From Frank Gehry's MasterClass

Generating Ideas

Sometimes the best ideas begin as the craziest ideas. Frank shares a few of his tips for exploring the crazy ideas, and where to begin again if you're feeling stuck.

Topics include: Explore the crazy ideas • Repeat yourself • Overcoming creative block • Question your eureka moments • A typical work day


Sometimes the best ideas begin as the craziest ideas. Frank shares a few of his tips for exploring the crazy ideas, and where to begin again if you're feeling stuck.

Topics include: Explore the crazy ideas • Repeat yourself • Overcoming creative block • Question your eureka moments • A typical work day

Frank Gehry

Teaches Design and Architecture

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From jazz, the greatest thing I've heard anybody say is Wayne Shorter who said, you can't rehearse what you ain't invented yet. And it's so true because the creative process is when you're doing a building, you're trying to pull it out of somewhere. And it's like jazz, you respond, and you work intuitively to create something. And it evolves. And often it just starts to appear, like you don't know where it's coming from. And you go with it, you trust it, you leave-- you don't leave it. You don't over think it. You just go with it, and it takes you somewhere. It's a great experience when you're finished you look at it, you say, where the hell did that come from? How did I get that? God damn it, that's so great, you know? Don't tell anybody I didn't know what I was doing. [LAUGHTER] We had a physics teacher, Joe Noble was his name, in the 11th grade. We would stay after school he, would stay after school, and we would sit and talk about all these kind of things. And he egged us on. We used to fantasize some crazy things, like if you have-- this is crazy, OK? So if you have two trains coming on the track, they're equal size, and they hit each other. What happens? They stop dead, right? So now you have the same one train, and then you have half a train and you hit it, so then this gets pushed that way a little bit. And so as this train gets smaller, and smaller, this train pushes it further, and further. But, they always stop it. So then we wondered if a fly could stop the train taking that logic. Well, we spent months thinking about that. People still remind me and make fun of me from that period. Obviously, a fly can't stop a train. But, we really believed it could back then. I think that's important, just to take the risk of doing something even though you know, oh come on, you're never going to stop-- a fly isn't going to stop a train. But, let's see how big a thing has to be to stop the train. Where is the line? And then, what can you do with that information? So there are similarities when you project images. Like now we're doing a house with a brick facade. The brick doesn't hit the ground, it's in suspension. That's stupid to do that because a brick is heavy, you shouldn't do that. So we were going to kill it, we weren't going to do it. And then, I couldn't get it out of my mind, I couldn't stop. So now the house is being designed, and the client loves it so far. And, it's working, we're making it work. Create the logic for it as you go, and it's like doing something with brick that hasn't been done, I don't think. Why do it, though? Why would you do that. Why pursue it? Why? Because it goes back to this background for humanity. It's background for living. It's-- It's a different kind of expression and it gives a different stage set, if you will. And, brick ...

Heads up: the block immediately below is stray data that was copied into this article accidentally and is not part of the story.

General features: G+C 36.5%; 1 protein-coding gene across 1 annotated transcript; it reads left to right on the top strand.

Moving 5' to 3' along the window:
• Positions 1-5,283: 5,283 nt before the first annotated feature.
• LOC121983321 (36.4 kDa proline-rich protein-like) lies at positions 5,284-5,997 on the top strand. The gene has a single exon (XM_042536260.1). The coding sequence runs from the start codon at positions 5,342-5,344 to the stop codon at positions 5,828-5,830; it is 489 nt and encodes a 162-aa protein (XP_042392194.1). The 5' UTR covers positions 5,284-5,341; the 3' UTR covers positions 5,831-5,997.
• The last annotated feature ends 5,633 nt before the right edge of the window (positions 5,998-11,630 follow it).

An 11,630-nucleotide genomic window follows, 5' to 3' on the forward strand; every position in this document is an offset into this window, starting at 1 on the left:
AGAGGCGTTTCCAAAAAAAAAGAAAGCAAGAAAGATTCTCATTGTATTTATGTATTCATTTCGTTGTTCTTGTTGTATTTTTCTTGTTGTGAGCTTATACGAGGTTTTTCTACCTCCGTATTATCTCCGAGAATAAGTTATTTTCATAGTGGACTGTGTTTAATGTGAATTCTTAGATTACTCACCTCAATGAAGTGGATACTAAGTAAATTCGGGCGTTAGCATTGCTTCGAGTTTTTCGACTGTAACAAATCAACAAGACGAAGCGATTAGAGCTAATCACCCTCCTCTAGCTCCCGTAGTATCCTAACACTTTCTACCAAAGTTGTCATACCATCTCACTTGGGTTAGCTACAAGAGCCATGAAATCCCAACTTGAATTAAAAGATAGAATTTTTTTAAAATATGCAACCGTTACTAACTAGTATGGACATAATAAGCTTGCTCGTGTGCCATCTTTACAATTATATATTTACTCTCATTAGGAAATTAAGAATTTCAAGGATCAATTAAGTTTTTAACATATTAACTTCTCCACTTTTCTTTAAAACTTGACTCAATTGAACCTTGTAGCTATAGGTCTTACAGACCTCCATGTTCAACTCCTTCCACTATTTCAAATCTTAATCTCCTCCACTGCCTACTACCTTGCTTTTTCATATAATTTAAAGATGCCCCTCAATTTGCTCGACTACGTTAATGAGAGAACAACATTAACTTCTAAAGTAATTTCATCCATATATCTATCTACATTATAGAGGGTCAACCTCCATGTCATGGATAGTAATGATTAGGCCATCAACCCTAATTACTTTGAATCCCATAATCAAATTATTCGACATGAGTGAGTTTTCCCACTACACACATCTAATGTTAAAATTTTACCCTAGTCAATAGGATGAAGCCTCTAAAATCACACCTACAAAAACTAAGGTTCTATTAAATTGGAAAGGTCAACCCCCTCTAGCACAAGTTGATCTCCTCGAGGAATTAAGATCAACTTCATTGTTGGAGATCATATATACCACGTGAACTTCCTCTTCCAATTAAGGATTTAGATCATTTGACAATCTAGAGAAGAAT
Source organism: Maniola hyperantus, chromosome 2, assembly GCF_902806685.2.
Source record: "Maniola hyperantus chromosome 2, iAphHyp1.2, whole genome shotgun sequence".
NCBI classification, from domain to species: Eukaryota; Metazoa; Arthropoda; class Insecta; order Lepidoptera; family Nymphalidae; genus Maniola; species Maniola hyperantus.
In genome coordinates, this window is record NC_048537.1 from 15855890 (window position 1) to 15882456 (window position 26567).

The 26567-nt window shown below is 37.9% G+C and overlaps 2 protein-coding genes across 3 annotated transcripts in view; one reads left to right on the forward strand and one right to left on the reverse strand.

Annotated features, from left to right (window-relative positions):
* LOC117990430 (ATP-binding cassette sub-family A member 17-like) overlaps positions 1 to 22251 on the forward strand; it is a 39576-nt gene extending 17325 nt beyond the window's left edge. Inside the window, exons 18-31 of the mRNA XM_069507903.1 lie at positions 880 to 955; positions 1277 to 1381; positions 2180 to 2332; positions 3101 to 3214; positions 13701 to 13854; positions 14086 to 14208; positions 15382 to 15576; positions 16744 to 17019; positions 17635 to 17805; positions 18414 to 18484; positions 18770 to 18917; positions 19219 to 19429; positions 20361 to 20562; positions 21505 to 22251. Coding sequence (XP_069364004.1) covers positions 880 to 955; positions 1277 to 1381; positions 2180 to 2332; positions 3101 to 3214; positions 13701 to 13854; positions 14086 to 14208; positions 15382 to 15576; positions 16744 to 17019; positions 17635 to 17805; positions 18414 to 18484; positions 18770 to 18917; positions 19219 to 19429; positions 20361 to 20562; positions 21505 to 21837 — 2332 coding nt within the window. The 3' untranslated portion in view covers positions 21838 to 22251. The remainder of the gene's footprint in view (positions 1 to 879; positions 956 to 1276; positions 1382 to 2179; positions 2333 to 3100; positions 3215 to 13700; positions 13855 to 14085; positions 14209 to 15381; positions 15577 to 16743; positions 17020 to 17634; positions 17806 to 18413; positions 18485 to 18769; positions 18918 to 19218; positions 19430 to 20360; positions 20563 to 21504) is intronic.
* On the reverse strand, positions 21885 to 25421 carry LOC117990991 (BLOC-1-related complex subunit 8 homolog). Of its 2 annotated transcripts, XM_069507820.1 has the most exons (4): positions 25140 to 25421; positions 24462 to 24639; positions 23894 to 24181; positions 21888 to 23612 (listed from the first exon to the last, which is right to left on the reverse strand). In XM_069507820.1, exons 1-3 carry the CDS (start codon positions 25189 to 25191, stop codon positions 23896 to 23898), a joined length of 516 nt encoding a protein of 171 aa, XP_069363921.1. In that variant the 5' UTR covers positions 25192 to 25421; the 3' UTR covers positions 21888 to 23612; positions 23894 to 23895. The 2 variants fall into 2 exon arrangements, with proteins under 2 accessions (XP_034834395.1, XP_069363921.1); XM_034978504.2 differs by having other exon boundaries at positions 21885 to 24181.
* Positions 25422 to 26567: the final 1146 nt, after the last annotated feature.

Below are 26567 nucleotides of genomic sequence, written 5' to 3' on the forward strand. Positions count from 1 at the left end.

Create the extraordinary